27 April 2024

Data from exoplanet research points to a "rare earth" conclusion

I know I harp on this a lot, but it amuses me and I honestly believe this kind of "cosmic view" of our planetary predicament is not only a good thing, it is vital to our ability to understand our problems and devise strategies to actually solve them sustainably. If it doesn't interest you, the delete button is on the upper right and no need to belabor the point.  

I asked ChatGPT this: 

Would it be accurate to say that exoplanet data has led to the conclusion that planets, and planetary systems, are more variable, and thus less like the Solar System, in general and on average, than had previously been thought? And, therefore, that planets closely resembling Earth, with large liquid water oceans, plate tectonics, and at least the potential for the continued existence of carbon based life over very long periods of time, need to be considered quite rare in the population of disk stars, many of which in other respects may closely resemble the Sun?
And ChatGPT answered thus:

Yes, it would be accurate to make such a statement. Observations of exoplanets have indeed shown that planetary systems exhibit a remarkable diversity, much greater than what was anticipated based on our Solar System alone. Many exoplanets discovered do not fit into the neat categories previously envisaged from our Solar System's structure. For instance, the discovery of "hot Jupiters" (gas giants that orbit very close to their stars) and "super Earths" (rocky planets larger than Earth but smaller than Neptune) challenged our conventional understanding of planetary system formation.

These findings imply that systems similar to our Solar System might be less common than once thought. When it comes to Earth-like planets, while many have been found in the habitable zone (where conditions could potentially allow liquid water to exist), the additional conditions necessary for Earth-like life—such as significant liquid water oceans, plate tectonics, and a stable climate system—are not easily inferred from distance observations alone. These factors contribute to the complex environments needed for life as we know it, suggesting that truly Earth-like planets could indeed be rare among the vast array of planetary systems.

Thus, the growing catalog of exoplanet characteristics has indeed led to a broader understanding that while star-like our Sun may be common, planets with conditions similar to Earth might be much rarer in the universe. This adds an important perspective to our search for extraterrestrial life and the study of planetary habitability.

Caveat: ChatGPT is, I've observed, somewhat susceptible to "leading questions," of which this might be considered an ultimate example.  ChatGPT lacks consciousness, which, unfortunately, means that to a considerable extent it lacks what you might call judgment, or discretion. Still, I think the answer is pretty consistent with the published information. It really is true that up until around 2000 it was generally thought that the Solar System, with its four inner "rocky" and four outer "gas" planets, was typical, but, well, it just isn't, as we now know, from well over 1500 fairly well defined example systems. And planets even within these categories (plus the entirely missing here category of "Super Earth") -- vary enormously, and, usually, not in a way conducive to the abiogenetic origin and persistence of carbon based life for long time periods. A lot of things have to go right, in a universe where "going wrong" is the norm (2d Law of Thermodynamics).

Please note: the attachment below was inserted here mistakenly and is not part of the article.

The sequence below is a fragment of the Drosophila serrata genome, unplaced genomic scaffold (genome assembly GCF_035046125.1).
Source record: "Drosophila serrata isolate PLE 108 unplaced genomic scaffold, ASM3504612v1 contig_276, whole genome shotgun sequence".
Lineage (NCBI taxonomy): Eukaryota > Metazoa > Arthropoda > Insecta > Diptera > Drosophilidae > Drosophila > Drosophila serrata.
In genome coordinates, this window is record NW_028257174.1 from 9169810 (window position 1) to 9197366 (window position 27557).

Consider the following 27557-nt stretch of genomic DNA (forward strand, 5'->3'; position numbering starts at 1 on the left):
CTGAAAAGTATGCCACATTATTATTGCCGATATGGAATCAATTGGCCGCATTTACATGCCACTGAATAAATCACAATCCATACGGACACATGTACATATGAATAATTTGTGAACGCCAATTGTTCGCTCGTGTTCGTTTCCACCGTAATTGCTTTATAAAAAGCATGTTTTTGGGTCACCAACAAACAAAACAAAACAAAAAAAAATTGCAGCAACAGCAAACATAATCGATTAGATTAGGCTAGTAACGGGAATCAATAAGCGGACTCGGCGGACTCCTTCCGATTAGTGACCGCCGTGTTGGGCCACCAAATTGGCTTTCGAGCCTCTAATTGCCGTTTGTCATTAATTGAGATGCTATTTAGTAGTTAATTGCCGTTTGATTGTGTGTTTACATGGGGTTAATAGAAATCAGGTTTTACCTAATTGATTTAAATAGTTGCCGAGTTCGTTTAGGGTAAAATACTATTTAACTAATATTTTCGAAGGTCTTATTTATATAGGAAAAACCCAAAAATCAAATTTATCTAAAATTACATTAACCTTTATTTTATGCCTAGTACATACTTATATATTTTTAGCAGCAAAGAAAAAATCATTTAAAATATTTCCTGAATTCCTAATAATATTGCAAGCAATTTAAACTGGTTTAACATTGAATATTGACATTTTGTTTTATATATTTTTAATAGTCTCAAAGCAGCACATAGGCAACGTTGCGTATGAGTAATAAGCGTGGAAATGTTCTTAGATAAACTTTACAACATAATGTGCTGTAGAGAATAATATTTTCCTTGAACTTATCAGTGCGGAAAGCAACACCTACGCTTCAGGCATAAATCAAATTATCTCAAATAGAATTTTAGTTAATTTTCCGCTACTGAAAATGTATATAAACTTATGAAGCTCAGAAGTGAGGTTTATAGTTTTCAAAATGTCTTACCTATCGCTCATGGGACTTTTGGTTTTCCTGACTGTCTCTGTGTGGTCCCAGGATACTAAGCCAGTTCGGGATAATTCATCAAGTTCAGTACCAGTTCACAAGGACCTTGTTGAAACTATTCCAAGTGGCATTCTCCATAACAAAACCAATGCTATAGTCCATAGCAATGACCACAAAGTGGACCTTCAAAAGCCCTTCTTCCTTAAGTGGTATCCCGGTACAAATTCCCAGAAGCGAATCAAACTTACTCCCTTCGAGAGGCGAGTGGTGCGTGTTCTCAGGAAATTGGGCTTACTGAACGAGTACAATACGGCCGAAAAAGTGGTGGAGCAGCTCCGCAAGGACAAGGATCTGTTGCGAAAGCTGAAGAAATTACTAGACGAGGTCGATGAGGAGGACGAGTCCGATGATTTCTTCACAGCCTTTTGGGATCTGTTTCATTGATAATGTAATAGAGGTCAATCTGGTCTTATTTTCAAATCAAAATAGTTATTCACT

I regard as a wake-up call the likelihood that life, and especially complex life, and even more especially intelligent life (whatever that loaded term may mean in the real world)... all are somewhere in the range of rare to exceedingly rare. The Copernican worldview, also known as the Principle of Mediocrity, while useful to science in many regards, cannot be taken too literally. In truth, the Sun is an unusually large and bright star (~90+ percentile). And the Earth is an extraordinarily rare and precious instance of a "bio-available" planet. My best guess is that fewer than 1 in 100,000 star systems have a planet that could be said to "closely" resemble Earth, even limiting consideration to merely physical and chemical similarities, without including the actual existence of complex life. Which may and probably will turn out to be another stringent limiting factor. I think it likely that fewer than 1 in a million or even 10 million star systems harbors a planet that could be considered closely comparable to Earth, and far fewer even than that that actually harbor intelligent living beings comparable to ourselves at the present epoch. Indeed, there are reasons to suppose it is unlikely that there is even one other such "currently inhabited by an intelligent species" world in this Galaxy. 

I feel we need to remind ourselves: We toy with the potential collapse of Earth's biosphere systems at our gravest peril. Literally everything we care about or have ever cared about is at stake, and science is telling us that we cannot take it for granted. Because for all intents and purposes there is only one Earth, and we will not find any solution to our problems of learning to live sustainably by expecting to find other worlds to just move to at some distant future date. That may eventually even happen, but not until and unless we figure out how to maintain our civilization with only the one world.  


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